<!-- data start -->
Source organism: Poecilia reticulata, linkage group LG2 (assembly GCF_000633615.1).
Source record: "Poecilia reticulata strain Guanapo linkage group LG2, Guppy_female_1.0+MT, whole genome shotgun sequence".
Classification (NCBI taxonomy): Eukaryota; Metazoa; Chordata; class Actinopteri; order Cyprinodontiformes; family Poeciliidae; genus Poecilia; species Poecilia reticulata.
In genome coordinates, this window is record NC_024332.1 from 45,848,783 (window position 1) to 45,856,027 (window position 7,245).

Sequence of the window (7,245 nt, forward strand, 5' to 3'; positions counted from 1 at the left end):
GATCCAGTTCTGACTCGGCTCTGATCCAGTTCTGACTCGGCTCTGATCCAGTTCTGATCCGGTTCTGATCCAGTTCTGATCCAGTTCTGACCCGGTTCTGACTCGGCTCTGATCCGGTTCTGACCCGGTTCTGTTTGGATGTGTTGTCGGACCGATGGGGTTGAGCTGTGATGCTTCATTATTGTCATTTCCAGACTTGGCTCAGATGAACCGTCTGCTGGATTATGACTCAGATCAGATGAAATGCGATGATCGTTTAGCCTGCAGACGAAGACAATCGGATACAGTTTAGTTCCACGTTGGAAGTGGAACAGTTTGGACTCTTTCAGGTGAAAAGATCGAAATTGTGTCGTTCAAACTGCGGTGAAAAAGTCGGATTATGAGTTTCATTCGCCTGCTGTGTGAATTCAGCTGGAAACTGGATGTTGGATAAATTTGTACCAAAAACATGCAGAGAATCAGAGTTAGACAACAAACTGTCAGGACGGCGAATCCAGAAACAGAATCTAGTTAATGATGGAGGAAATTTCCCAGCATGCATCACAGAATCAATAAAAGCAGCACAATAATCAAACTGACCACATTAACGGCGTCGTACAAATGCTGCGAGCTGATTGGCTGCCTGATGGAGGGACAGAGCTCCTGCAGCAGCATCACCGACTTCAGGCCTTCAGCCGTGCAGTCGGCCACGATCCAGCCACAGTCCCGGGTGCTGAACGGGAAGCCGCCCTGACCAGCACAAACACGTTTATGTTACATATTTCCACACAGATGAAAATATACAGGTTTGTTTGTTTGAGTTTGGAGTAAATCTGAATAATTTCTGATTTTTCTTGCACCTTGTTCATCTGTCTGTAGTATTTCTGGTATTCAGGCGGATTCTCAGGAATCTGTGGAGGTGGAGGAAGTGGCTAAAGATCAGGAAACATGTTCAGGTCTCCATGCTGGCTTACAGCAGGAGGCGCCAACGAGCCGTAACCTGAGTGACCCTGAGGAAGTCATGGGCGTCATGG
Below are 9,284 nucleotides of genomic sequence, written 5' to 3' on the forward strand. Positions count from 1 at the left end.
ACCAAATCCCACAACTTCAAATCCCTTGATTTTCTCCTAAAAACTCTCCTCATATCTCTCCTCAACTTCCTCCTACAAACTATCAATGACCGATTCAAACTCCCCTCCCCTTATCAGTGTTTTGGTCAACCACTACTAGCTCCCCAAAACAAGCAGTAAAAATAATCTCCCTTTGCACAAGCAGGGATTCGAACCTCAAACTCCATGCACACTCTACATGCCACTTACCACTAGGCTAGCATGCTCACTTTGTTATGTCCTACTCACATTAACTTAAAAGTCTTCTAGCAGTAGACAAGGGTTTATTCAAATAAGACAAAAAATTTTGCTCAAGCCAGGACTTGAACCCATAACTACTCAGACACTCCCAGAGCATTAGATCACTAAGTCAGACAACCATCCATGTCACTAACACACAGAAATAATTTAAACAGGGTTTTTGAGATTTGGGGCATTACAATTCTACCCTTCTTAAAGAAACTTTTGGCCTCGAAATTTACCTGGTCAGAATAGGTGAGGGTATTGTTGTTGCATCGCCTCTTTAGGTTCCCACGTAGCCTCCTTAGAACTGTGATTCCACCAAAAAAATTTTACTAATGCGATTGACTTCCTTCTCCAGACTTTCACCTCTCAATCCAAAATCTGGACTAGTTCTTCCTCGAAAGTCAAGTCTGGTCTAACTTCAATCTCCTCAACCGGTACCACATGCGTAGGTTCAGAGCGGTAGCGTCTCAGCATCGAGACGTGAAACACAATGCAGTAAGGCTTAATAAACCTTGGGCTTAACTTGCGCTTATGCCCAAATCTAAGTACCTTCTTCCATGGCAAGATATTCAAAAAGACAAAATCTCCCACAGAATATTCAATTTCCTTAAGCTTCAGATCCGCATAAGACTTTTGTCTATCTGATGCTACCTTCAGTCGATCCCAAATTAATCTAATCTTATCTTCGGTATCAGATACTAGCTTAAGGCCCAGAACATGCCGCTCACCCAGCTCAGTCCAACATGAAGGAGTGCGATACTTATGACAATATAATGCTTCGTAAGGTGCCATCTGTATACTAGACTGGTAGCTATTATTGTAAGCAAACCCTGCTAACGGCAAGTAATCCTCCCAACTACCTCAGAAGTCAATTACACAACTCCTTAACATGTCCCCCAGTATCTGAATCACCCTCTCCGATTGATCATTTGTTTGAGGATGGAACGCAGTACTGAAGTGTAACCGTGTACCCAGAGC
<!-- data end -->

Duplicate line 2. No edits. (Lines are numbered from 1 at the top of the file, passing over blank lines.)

Source record: "Poecilia reticulata strain Guanapo linkage group LG2, Guppy_female_1.0+MT, whole genome shotgun sequence".